It is against the law for anyone, other than your parent or guardian, to supply cigarettes to you if you are under 18.
You cannot be forced to show ID by a shop keeper. But if you don’t, they probably won’t sell you cigarettes. Valid ID includes:
- a drivers license; or
- a proof of age card (including NSW Photo cards); or
- a passport.
It is against the law to use a fake ID to buy cigarettes. You can be fined for doing so. For more information see our Fake ID page.
The police can confiscate your cigarettes if they have a reason to think
- you are under 18; and
- you just bought or were given them by someone who was breaking the law.
You will be asked for ID first.
In Queensland, it is against the law to smoke in an enclosed place other than someone’s home. A place is enclosed if it has a roof, and is mostly surrounded by walls (even if there are doors or open passageways).
Some examples of places that are usually enclosed places are:
- Shopping centres;
- Indoor restaurants, cafes and dining areas;
- Pubs, clubs and bars (except designated smoking areas);
- Indoors at schools, colleges and universities;
- Community centres, halls and churches;
- Theatres, libraries and galleries;
- Public transport (buses, trains, trams, aeroplanes, taxis, ferries);
- Gyms and sporting facilities;
It is against the law to smoke within 4 metres of the entrace to any of these places.
It is also against the law to smoke in outdoor eating and drinking areas of cafes, restaurants and other places that food and drink are served.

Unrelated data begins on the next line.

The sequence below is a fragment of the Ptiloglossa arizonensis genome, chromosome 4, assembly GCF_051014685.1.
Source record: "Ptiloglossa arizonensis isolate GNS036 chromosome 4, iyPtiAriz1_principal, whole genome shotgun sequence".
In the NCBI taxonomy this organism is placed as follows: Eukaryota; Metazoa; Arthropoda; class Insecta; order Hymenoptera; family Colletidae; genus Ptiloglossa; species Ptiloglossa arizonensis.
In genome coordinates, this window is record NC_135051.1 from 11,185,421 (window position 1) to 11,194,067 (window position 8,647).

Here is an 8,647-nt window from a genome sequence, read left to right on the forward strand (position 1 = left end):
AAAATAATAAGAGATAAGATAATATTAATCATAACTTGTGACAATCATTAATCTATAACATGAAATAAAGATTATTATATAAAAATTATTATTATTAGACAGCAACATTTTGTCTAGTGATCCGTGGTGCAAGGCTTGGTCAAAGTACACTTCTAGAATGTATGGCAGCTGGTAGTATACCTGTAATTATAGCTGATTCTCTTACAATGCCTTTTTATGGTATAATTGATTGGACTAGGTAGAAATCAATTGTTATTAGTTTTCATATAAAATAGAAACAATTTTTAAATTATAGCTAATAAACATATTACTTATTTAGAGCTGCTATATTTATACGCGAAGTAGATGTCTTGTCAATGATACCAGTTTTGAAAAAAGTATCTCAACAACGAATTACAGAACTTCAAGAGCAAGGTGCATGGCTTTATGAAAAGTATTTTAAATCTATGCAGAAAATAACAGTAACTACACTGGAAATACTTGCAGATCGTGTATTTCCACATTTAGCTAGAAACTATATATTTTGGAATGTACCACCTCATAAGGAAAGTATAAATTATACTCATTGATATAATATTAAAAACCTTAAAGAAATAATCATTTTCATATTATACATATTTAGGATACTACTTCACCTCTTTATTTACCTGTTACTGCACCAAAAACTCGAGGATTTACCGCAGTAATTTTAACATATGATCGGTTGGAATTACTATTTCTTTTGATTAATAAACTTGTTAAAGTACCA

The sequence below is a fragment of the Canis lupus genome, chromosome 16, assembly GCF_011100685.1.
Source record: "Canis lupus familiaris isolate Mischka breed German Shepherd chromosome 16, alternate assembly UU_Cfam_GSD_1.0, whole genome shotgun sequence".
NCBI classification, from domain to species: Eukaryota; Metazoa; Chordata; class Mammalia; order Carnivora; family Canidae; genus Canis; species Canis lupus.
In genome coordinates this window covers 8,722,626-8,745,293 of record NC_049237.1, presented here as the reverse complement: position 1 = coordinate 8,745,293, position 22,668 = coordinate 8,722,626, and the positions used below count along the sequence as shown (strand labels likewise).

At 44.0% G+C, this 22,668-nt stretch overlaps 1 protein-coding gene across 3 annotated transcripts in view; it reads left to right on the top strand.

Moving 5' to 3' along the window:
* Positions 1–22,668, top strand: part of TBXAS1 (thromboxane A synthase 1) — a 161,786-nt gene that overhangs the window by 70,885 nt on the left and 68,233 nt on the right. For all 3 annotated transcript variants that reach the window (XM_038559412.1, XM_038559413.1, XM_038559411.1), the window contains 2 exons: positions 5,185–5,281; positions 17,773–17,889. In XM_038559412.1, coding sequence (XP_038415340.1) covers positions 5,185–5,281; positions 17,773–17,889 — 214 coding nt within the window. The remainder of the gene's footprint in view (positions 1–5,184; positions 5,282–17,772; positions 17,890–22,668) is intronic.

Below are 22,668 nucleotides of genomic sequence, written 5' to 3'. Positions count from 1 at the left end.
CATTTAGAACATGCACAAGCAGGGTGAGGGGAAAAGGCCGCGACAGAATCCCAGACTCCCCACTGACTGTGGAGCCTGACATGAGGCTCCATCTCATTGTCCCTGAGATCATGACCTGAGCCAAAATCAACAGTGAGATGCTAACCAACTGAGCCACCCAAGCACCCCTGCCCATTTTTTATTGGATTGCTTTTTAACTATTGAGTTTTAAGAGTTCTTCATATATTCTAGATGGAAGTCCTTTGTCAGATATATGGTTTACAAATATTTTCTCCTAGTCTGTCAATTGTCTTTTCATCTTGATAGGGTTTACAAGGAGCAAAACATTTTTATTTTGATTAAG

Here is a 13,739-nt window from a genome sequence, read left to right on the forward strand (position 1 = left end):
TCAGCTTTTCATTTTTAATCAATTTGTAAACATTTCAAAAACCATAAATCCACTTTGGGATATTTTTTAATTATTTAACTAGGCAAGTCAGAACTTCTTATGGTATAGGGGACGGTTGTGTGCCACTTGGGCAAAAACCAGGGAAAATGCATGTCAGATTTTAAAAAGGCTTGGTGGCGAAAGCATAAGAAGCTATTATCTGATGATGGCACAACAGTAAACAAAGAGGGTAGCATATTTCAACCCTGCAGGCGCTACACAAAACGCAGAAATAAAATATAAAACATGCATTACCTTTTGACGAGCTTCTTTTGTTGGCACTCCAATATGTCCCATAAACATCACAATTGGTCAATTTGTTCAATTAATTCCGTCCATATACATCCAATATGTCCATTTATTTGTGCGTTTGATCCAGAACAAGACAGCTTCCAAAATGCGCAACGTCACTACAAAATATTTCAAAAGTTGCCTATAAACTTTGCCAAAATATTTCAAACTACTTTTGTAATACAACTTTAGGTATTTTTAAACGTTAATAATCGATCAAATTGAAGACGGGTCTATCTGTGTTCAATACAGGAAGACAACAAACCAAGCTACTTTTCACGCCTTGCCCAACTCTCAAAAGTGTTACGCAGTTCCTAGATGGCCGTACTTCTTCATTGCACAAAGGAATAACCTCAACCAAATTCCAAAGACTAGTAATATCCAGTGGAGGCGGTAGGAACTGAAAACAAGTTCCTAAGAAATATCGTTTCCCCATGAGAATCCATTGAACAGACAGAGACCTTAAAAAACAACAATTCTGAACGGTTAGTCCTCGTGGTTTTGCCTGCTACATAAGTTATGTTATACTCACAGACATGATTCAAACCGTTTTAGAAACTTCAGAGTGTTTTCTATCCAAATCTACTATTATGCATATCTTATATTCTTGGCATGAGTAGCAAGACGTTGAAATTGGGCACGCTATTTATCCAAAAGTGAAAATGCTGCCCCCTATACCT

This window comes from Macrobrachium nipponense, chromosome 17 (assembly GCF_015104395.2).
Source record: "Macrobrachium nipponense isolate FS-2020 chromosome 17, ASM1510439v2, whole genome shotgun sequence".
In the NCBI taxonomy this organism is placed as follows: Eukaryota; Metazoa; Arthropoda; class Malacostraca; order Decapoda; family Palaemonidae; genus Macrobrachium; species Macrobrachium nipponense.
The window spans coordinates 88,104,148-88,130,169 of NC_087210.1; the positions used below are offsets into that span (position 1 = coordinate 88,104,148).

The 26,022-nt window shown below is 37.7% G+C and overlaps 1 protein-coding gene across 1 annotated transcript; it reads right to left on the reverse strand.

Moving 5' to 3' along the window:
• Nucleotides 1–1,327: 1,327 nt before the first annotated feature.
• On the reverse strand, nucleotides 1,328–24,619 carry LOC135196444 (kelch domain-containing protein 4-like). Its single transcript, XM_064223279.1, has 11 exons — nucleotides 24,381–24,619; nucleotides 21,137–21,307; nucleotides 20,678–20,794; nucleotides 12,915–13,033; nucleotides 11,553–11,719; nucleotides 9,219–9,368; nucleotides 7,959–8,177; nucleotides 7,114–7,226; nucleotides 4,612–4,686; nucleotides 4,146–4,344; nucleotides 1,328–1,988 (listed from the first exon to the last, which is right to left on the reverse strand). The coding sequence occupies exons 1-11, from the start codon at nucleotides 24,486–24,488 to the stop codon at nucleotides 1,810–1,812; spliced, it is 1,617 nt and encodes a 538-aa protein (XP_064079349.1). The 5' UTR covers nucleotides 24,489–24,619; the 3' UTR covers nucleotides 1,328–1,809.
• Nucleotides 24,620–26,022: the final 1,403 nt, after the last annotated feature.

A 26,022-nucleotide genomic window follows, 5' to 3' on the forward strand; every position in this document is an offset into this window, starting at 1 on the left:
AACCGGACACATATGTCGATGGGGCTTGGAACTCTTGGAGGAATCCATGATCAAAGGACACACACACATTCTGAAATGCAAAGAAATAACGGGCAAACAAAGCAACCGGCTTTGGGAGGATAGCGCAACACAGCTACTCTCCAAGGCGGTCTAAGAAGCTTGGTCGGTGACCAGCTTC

Some outdoor areas are also smoke-free areas, like:
- Sport venues;
- Patrolled areas of beaches;
- Near public pools and swimming areas;
- Near children’s playgrounds.
If you are caught smoking in any of the above places, you can.
- be given a warning; or
- be given a formal caution; or
- be fined on the spot by the police ($220); or
- choose to have the matter decided by a court (which may fine you up to $2,200 if you are convicted).
It is up to the police whether to give you a warning or a formal caution, but you can always choose to go to court instead.
Some schools have rules about how you can behave when wearing school uniform. If your school has these kinds of rules, you may get in trouble for smoking in school uniform. For more information, ask your school for information about its uniform and smoking policies.
You cannot smoke in a car if there is someone younger than 16 in the car. The possible penalties are the same as for smoking in other smoke-free areas (above).
If you would like more information, you may like to visit:
Alternatively, if you would like more detailed advice or have a specific problem, you can send us a Lawmail.
This page was last updated 11 November 2014.